This effect is simulated in Outerra, and so we are able to play with it. What if the atmosphere consisted of different gases and the scattering characteristic was different?

In the following video we are showing planet Earth that was "alienized". The atmosphere in it scatters the green light best, which you can see not only on the sky itself but also on the shaded parts that are not lighted by sun but only by a portion of the sky.
The sun has got an orange shade, which you can see mainly on the horizon (the sun itself is too bright so looking at it directly saturates the color to white).

The absorption of light in the water has been altered as well - normally, the red light gets only so far in the water, when it almost entirely disappears. Here, the medium absorbs the green and blue light instead, letting the red one to penetrate into depths. Of course, since the water surface largely reflects the sky at an angle, the ocean appears to be green in the distance.

At the end there's also a short sequence with a red-orange atmosphere.

Here are some screens showing it under various settings:

Milk water & yellow skies:

Violet atmosphere:

No atmosphere (or no atmospheric scattering). This is what you'd get for example on the Moon:

Sunday, July 3, 2011

Book: 3D Engine Design for Virtual Globes

3D Engine Design for Virtual Globes is a book by Patrick Cozzi and Kevin Ring describing the essential techniques and algorithms used for the design of planetary scale 3D engines. It's interesting to note that even though virtual globes gained the popularity a long time ago with software like Google Earth or NASA World Wind, there wasn't any book dealing with this topic until now.

As the topic of the book is relevant also for planetary engines like Outerra, I would like to do a short review here.
I have been initially contacted by Patrick to review the chapter about the depth precision, and later he also asked for a permission to include some images from Outerra there. You can check out the sample chapters, for example the Level of Detail.

Behind the simple title you'll find almost surprisingly in-depth analysis of techniques essential for the design of virtual globe and planetary-scale 3D engines. After the intro, the book starts with the fundamentals: the basic math apparatus, and the basic building blocks of a modern, hardware friendly 3D renderer. The fundamentals conclude with a chapter about globe rendering, on the ways of tesselating the globe in order to be able to feed it to the renderer, together with appropriate globe texturing and lighting.

Part II of the book guides you to the area that you cannot afford to neglect if you don't want to hit the wall further along in your design - precision. Regardless of what spatial units you are using, it's the range of detail expressible in floating point values supported by 3D hardware that is limiting you. If you want to achieve both global view on a planet from space, and a ground-level view on it's surface, without handling the precision you'll get jitter as you zoom in and it soon becomes unusable. The book introduces several approaches used to solve these vertex precision issues, each possibly suited for different areas.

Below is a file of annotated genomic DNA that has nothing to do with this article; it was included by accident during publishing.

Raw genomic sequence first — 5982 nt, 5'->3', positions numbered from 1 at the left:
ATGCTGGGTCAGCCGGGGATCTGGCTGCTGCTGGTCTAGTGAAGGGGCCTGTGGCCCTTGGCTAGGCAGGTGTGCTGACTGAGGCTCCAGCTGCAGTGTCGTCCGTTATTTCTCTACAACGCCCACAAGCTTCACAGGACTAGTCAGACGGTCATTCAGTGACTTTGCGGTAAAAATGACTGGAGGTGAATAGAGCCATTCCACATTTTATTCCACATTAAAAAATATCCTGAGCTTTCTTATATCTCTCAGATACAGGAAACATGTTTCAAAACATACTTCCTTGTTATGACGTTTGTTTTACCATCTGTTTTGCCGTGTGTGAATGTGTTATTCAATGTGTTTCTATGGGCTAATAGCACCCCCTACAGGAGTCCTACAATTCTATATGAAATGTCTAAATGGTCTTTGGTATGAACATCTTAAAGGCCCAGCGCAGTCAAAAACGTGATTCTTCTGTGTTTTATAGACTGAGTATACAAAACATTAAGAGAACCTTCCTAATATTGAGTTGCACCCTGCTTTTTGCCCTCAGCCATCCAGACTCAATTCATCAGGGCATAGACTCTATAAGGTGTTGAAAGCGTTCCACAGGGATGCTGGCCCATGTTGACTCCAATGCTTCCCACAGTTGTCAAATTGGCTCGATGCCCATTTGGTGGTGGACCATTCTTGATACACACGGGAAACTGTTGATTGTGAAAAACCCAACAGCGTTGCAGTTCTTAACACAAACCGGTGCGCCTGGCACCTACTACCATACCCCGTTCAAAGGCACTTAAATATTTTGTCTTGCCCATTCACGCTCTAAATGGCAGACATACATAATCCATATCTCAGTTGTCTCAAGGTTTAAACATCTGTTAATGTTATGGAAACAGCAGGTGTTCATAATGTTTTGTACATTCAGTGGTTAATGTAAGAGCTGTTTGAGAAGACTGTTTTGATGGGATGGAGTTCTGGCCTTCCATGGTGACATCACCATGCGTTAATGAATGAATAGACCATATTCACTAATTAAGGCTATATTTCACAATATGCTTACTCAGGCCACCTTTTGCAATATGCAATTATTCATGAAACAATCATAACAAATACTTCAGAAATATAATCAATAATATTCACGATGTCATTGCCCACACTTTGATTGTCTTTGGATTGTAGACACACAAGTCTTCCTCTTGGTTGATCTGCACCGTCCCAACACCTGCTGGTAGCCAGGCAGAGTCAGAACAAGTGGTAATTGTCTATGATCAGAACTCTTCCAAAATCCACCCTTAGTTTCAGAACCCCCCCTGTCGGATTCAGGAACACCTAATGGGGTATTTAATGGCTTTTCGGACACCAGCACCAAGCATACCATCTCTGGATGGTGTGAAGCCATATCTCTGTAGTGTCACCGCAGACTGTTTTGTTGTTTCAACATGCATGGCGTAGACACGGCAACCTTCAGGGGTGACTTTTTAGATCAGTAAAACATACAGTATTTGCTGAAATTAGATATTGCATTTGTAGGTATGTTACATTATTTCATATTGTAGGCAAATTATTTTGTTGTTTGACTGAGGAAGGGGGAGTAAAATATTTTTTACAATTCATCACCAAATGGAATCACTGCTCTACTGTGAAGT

Another precision issue that affects the rendering of large areas is the precision of depth buffer. Because of an old non-ideal hardware design that reuses values from perspective division also for the depth values it writes, depth buffer issues show up even in games with larger outdoor levels. In planetary engines that also want a human scale detail this problem grows beyond the bounds. The chapter on depth buffer precision compares several algorithms that more or less solve this problem, including the algorithm we use in Outerra - logarithmic depth buffer. Who knows, maybe one day we'll get a direct hardware support for it, as per Thatcher Ulrich's suggestion, and it becomes a thing of the past.

Third part of the book concerns with the rendering of vector data in virtual globes, used to render things like country boundaries or rivers, or polygon overlays to highlight areas of interest. It also deals with the rendering of billboards (marks) on terrain, and rendering of text labels on virtual globes.

The last chapter in this part, Exploiting Parallelism in Resource Preparation, deals with an important issue popping up in virtual globes: utilizing parallelism in the management of content and resources. Being able to load data on the background, not interfering with the main rendering is one of the crucial requirements here.

The last part of the book talks about the rendering of massive terrains in hardware friendly manner: about the representation of terrain, preprocessing, level of detail. Two major rendering approaches have their dedicated chapters in the book: geometry clipmapping and chunked LOD, together with a comparison. Of course, the book also comes with a comprehensive list of external resources in each chapter.

We've received many questions from several people that wanted to know how we started programming our engine and what problems we have encountered, or how did we solve this or that. Many of them I can now direct to this book, which really covers the essential stuff one needs to know here.